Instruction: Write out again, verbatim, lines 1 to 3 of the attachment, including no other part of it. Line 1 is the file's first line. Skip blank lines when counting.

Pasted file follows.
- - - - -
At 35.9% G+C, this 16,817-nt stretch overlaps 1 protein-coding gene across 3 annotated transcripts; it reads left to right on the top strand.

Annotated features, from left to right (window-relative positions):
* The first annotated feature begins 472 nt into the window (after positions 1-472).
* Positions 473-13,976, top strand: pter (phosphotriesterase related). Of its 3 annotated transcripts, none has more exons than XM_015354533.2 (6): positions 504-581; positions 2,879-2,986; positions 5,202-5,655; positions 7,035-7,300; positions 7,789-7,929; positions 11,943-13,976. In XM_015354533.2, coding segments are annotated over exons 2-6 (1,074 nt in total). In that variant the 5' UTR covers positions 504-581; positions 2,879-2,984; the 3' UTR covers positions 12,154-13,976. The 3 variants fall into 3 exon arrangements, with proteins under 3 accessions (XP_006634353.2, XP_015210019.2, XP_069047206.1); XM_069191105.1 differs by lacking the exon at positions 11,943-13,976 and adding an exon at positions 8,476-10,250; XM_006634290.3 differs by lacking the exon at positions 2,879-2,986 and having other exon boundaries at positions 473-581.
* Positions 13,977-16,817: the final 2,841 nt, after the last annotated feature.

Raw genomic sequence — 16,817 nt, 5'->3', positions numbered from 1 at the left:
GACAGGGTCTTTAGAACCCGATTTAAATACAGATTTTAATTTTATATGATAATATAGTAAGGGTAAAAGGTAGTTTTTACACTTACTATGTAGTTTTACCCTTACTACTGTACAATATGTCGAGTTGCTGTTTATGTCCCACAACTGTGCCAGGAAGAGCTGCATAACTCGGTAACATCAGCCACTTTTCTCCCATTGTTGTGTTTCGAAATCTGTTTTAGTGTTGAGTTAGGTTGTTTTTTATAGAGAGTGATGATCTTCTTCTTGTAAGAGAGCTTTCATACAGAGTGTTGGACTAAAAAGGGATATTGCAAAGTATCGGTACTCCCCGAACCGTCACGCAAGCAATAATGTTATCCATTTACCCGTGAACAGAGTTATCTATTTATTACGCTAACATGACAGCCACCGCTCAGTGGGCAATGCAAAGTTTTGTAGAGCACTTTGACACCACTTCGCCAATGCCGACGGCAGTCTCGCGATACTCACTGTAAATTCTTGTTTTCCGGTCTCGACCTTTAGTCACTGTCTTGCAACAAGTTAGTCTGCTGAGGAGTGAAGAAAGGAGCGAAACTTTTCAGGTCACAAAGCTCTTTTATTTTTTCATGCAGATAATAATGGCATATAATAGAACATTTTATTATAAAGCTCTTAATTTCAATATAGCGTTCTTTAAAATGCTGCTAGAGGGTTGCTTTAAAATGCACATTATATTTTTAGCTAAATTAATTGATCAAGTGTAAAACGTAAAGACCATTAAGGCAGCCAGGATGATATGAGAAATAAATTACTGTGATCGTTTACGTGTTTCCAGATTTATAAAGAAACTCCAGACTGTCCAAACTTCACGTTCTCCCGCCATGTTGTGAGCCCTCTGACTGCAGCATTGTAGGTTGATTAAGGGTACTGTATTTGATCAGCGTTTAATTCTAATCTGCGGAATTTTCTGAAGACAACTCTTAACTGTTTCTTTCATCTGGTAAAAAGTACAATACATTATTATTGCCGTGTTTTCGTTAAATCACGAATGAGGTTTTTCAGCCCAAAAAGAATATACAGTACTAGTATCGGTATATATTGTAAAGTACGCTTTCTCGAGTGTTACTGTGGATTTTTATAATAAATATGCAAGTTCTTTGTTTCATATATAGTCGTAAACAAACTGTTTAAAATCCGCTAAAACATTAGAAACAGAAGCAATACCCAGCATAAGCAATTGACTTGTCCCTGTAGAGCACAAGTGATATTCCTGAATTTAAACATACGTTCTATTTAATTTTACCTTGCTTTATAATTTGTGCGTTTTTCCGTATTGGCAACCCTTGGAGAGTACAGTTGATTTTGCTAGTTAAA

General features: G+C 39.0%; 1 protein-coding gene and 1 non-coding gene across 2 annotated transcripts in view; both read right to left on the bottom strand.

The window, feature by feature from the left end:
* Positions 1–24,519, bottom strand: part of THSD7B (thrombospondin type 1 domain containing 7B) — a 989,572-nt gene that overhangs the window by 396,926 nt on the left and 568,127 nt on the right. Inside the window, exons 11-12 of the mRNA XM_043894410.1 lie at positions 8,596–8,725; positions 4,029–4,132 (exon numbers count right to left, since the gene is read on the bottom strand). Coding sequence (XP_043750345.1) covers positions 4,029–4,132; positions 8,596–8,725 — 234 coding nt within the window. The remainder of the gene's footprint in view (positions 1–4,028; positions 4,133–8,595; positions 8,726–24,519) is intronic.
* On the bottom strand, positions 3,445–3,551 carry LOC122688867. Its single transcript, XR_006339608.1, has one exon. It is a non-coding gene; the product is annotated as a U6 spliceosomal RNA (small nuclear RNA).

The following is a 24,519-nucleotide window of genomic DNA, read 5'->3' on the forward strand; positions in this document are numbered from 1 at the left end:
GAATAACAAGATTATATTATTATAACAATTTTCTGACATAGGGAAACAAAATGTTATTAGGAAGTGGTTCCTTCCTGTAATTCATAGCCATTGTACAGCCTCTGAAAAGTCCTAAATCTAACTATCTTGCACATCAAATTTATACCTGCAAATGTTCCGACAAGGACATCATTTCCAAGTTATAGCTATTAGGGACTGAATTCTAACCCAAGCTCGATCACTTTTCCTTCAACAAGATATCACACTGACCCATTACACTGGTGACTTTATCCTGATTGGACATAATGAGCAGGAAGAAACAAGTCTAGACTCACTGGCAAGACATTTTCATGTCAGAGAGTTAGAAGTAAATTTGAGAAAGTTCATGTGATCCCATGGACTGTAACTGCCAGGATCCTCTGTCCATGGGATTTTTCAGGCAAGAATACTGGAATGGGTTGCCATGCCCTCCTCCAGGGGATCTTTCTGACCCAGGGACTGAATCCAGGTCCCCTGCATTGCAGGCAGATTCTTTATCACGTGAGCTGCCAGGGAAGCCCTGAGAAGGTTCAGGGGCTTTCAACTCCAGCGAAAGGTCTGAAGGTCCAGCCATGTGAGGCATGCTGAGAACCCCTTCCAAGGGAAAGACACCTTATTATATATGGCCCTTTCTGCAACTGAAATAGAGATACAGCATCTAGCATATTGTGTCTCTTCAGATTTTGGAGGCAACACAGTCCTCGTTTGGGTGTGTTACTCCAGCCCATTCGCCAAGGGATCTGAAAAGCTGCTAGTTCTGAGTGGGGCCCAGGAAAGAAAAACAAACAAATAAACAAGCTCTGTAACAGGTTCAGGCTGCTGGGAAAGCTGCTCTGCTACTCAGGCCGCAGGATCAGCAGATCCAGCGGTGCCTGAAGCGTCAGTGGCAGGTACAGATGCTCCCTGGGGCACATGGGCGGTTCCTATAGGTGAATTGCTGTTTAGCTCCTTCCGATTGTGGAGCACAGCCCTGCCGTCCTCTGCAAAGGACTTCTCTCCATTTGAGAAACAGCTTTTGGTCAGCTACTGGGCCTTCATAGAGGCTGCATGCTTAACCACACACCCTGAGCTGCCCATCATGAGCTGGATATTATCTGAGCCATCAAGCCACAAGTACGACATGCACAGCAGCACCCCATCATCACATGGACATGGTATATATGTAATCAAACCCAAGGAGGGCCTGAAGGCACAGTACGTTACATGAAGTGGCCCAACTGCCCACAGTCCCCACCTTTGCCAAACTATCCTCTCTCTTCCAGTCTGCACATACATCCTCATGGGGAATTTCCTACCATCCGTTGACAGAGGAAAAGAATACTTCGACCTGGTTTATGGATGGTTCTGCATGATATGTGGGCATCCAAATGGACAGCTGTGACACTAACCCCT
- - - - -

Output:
At 35.9% G+C, this 16,817-nt stretch overlaps 1 protein-coding gene across 3 annotated transcripts; it reads left to right on the top strand.

Annotated features, from left to right (window-relative positions):
* The first annotated feature begins 472 nt into the window (after positions 1-472).